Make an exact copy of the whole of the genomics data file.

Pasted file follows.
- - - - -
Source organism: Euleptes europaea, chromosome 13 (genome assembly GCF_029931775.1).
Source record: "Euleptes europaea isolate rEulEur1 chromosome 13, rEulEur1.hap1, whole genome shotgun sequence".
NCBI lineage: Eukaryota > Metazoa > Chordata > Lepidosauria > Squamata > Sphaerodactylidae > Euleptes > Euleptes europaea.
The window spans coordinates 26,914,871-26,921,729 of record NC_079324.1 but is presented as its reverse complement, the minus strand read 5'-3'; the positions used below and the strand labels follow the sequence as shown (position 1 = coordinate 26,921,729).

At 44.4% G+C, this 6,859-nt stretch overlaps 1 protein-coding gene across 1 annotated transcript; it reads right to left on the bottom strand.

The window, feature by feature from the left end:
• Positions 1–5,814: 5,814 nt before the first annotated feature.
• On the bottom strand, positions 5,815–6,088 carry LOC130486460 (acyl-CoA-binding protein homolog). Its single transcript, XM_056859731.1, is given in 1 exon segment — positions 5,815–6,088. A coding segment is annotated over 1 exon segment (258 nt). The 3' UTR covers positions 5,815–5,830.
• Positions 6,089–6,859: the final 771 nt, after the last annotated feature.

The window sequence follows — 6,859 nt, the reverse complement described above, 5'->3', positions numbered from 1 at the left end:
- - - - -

Source organism: Euleptes europaea, chromosome 13 (genome assembly GCF_029931775.1).
Source record: "Euleptes europaea isolate rEulEur1 chromosome 13, rEulEur1.hap1, whole genome shotgun sequence".
NCBI lineage: Eukaryota > Metazoa > Chordata > Lepidosauria > Squamata > Sphaerodactylidae > Euleptes > Euleptes europaea.
The window spans coordinates 26,914,871-26,921,729 of record NC_079324.1 but is presented as its reverse complement, the minus strand read 5'-3'; the positions used below and the strand labels follow the sequence as shown (position 1 = coordinate 26,921,729).

At 44.4% G+C, this 6,859-nt stretch overlaps 1 protein-coding gene across 1 annotated transcript; it reads right to left on the bottom strand.

The window, feature by feature from the left end:
• Positions 1–5,814: 5,814 nt before the first annotated feature.
• On the bottom strand, positions 5,815–6,088 carry LOC130486460 (acyl-CoA-binding protein homolog). Its single transcript, XM_056859731.1, is given in 1 exon segment — positions 5,815–6,088. A coding segment is annotated over 1 exon segment (258 nt). The 3' UTR covers positions 5,815–5,830.
• Positions 6,089–6,859: the final 771 nt, after the last annotated feature.

The window sequence follows — 6,859 nt, the reverse complement described above, 5'->3', positions numbered from 1 at the left end: